Symbolism in Chinese Food

food

An interesting report from the BBC today on symbolism and food, not just in China but Scotland as well:

Dishes eaten at Chinese New Year carry great significance, as does the way a Burns Night supper is presented. But these are not the only meals which represent something to diners and the reasons we attach meaning are as myriad as the food itself.
It seems odd that a small parcel of tasty filling encased in a light dough wrapper can represent so much.

But the jiaozi dumpling symbolises prosperity to diners, who traditionally sit down for a family feast on the eve of Chinese New Year. It also means wealth when the dumpling is crescent shaped, like the gold ingot once used in ancient China as money.

Chinese chef Ching-He Huang says the centuries-old “lucky” food traditions come from superstitions about feeding the spiritual world, legends and history.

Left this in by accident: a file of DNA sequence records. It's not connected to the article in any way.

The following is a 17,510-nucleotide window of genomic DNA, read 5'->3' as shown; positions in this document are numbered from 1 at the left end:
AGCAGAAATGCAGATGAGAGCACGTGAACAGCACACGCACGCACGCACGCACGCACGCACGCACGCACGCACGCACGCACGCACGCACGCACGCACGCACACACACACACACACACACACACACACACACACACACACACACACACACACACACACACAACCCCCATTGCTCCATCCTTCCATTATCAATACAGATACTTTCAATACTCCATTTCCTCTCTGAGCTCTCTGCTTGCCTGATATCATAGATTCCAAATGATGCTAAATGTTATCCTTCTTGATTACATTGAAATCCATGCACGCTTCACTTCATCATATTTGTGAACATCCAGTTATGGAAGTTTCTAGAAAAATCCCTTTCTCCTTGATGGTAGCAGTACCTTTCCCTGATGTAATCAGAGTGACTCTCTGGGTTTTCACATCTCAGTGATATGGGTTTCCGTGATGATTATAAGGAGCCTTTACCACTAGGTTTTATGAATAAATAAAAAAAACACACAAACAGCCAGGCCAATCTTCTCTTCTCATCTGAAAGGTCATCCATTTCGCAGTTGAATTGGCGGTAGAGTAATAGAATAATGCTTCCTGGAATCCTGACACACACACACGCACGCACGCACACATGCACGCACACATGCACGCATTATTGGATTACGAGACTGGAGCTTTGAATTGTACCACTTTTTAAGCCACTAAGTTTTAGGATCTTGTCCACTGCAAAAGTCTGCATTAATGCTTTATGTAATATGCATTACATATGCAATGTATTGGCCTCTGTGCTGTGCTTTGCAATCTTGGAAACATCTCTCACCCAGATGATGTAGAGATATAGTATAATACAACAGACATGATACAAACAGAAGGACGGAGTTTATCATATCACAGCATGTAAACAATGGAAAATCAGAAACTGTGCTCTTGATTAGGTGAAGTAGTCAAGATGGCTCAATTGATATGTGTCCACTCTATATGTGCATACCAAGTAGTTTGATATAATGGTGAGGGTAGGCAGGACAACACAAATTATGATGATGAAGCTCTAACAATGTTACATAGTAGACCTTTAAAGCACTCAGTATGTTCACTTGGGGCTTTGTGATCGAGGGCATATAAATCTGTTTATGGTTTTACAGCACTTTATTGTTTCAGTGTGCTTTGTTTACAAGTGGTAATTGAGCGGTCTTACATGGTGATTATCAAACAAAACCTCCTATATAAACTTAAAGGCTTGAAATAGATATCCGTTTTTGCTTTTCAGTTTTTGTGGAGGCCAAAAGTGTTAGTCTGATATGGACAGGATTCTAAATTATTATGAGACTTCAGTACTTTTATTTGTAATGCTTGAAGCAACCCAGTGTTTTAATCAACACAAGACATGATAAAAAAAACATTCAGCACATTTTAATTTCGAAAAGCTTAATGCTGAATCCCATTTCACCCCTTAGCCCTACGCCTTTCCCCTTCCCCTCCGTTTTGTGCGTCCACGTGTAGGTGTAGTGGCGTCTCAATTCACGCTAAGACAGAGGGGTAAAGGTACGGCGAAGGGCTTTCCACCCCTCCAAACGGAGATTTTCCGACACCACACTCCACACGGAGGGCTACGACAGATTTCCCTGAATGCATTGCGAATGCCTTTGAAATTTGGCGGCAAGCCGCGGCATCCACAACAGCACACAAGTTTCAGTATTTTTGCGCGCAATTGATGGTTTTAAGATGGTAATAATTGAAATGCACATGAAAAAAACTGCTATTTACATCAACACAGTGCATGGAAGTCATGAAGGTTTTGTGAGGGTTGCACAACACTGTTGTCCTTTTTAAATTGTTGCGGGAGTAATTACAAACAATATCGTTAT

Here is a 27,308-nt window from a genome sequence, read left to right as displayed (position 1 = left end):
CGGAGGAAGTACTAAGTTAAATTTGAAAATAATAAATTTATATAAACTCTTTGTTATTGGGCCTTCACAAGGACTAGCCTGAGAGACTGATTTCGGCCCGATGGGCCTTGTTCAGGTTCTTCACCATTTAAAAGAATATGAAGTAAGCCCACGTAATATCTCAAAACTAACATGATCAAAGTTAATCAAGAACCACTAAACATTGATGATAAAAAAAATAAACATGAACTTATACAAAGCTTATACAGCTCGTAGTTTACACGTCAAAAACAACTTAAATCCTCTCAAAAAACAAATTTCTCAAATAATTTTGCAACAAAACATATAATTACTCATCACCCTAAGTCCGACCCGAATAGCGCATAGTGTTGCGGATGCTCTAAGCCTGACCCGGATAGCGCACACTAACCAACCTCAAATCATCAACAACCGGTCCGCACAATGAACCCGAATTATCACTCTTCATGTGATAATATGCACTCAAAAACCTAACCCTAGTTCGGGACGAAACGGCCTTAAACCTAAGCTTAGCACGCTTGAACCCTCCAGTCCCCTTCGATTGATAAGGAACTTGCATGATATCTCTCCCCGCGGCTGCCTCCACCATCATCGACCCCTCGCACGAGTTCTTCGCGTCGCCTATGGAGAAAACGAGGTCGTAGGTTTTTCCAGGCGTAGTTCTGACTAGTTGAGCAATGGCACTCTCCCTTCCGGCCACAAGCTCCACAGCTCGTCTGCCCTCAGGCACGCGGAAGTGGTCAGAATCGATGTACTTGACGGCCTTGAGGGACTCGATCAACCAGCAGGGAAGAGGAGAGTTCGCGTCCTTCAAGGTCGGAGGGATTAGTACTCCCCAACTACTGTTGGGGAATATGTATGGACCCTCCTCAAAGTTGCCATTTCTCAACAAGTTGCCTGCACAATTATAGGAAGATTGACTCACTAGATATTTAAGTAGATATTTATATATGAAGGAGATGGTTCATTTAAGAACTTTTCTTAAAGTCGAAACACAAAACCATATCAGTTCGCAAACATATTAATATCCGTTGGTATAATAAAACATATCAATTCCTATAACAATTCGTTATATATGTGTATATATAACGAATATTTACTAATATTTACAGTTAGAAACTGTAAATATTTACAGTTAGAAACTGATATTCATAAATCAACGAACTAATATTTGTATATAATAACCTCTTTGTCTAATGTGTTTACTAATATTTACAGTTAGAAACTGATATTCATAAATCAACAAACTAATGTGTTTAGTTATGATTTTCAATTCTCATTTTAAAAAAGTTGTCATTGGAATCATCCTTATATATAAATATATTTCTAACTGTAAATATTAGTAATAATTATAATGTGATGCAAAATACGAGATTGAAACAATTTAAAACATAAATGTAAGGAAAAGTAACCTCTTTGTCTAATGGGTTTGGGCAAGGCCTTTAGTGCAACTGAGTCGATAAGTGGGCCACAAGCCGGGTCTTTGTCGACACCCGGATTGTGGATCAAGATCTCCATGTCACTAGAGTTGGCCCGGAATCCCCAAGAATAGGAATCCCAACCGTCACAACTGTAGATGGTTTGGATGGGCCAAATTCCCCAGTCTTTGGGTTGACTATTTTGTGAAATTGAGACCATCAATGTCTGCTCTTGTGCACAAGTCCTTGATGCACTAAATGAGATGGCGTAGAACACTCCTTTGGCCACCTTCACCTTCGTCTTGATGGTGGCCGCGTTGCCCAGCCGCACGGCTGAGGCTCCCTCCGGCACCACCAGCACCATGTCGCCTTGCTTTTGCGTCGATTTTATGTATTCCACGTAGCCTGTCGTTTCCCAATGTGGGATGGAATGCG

“For example, the bamboo glutinous rice, zongzi, was eaten to commemorate a famed poet. These rice dumplings were thrown in a river so the fish would feed on the rice instead of his corpse, because he threw himself into the river and he was a well-loved poet and patriot of the people,” she says.

Fuchsia Dunlop, BBC journalist and author of the Revolutionary Chinese Cookbook, says many of the meanings given to Chinese food are homophones of their names in Mandarin.

“In the Chinese language, so many different characters have the same sound and it is ripe for word play. For instance nian gao – which is a new year’s cake – also means tall or high, so it is eaten to represent doing better or reaching higher every year,” she says.
Steamed fish, which is a staple of many suppers, is served as a dish called nian nian you yu, the word for fish “yu”, being a homophone of “surplus” and “abundance”. It must be whole to symbolise completeness and good fortune.
Noodles represent a long life and autumn moon cakes are eaten to celebrate the roundness of the moon. Oranges are thought to symbolise wealth and tangerines good luck.

Read more over at the BBC site where there’s also a video

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